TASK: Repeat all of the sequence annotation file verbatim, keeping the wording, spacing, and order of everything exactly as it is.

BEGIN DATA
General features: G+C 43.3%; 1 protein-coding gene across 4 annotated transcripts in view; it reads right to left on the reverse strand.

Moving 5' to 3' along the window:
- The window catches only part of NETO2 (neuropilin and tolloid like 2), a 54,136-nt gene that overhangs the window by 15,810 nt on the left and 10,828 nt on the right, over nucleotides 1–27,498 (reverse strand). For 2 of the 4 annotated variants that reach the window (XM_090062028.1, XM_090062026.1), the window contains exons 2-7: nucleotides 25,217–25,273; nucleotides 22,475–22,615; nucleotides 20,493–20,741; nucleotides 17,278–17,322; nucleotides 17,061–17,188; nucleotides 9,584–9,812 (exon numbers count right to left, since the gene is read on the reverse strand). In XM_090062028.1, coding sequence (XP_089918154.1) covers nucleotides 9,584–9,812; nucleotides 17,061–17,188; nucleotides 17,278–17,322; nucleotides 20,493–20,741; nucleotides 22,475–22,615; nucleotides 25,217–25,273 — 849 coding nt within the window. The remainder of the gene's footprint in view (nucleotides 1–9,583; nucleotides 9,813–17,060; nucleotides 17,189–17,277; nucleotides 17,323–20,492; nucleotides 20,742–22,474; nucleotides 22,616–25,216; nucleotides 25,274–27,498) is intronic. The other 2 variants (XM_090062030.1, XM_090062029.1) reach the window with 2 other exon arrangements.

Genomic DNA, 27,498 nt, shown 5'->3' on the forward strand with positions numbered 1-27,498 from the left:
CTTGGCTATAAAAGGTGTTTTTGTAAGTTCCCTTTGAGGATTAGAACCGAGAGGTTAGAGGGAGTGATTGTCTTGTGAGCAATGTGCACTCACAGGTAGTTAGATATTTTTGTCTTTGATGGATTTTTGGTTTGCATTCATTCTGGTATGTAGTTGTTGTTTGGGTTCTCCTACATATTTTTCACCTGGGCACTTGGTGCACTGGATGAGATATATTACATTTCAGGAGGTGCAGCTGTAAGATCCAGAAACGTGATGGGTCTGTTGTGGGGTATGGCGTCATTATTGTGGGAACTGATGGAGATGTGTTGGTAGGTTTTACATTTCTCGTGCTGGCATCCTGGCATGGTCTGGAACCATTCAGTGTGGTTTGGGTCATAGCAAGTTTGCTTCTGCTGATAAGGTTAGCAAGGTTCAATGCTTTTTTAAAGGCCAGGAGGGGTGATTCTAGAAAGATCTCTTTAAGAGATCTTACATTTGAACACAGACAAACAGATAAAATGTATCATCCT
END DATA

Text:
General features: G+C 43.3%; 1 protein-coding gene across 4 annotated transcripts in view; it reads right to left on the reverse strand.

Moving 5' to 3' along the window:
- The window catches only part of NETO2 (neuropilin and tolloid like 2), a 54,136-nt gene that overhangs the window by 15,810 nt on the left and 10,828 nt on the right, over nucleotides 1–27,498 (reverse strand). For 2 of the 4 annotated variants that reach the window (XM_090062028.1, XM_090062026.1), the window contains exons 2-7: nucleotides 25,217–25,273; nucleotides 22,475–22,615; nucleotides 20,493–20,741; nucleotides 17,278–17,322; nucleotides 17,061–17,188; nucleotides 9,584–9,812 (exon numbers count right to left, since the gene is read on the reverse strand). In XM_090062028.1, coding sequence (XP_089918154.1) covers nucleotides 9,584–9,812; nucleotides 17,061–17,188; nucleotides 17,278–17,322; nucleotides 20,493–20,741; nucleotides 22,475–22,615; nucleotides 25,217–25,273 — 849 coding nt within the window. The remainder of the gene's footprint in view (nucleotides 1–9,583; nucleotides 9,813–17,060; nucleotides 17,189–17,277; nucleotides 17,323–20,492; nucleotides 20,742–22,474; nucleotides 22,616–25,216; nucleotides 25,274–27,498) is intronic. The other 2 variants (XM_090062030.1, XM_090062029.1) reach the window with 2 other exon arrangements.

Genomic DNA, 27,498 nt, shown 5'->3' on the forward strand with positions numbered 1-27,498 from the left:
CTTGGCTATAAAAGGTGTTTTTGTAAGTTCCCTTTGAGGATTAGAACCGAGAGGTTAGAGGGAGTGATTGTCTTGTGAGCAATGTGCACTCACAGGTAGTTAGATATTTTTGTCTTTGATGGATTTTTGGTTTGCATTCATTCTGGTATGTAGTTGTTGTTTGGGTTCTCCTACATATTTTTCACCTGGGCACTTGGTGCACTGGATGAGATATATTACATTTCAGGAGGTGCAGCTGTAAGATCCAGAAACGTGATGGGTCTGTTGTGGGGTATGGCGTCATTATTGTGGGAACTGATGGAGATGTGTTGGTAGGTTTTACATTTCTCGTGCTGGCATCCTGGCATGGTCTGGAACCATTCAGTGTGGTTTGGGTCATAGCAAGTTTGCTTCTGCTGATAAGGTTAGCAAGGTTCAATGCTTTTTTAAAGGCCAGGAGGGGTGATTCTAGAAAGATCTCTTTAAGAGATCTTACATTTGAACACAGACAAACAGATAAAATGTATCATCCT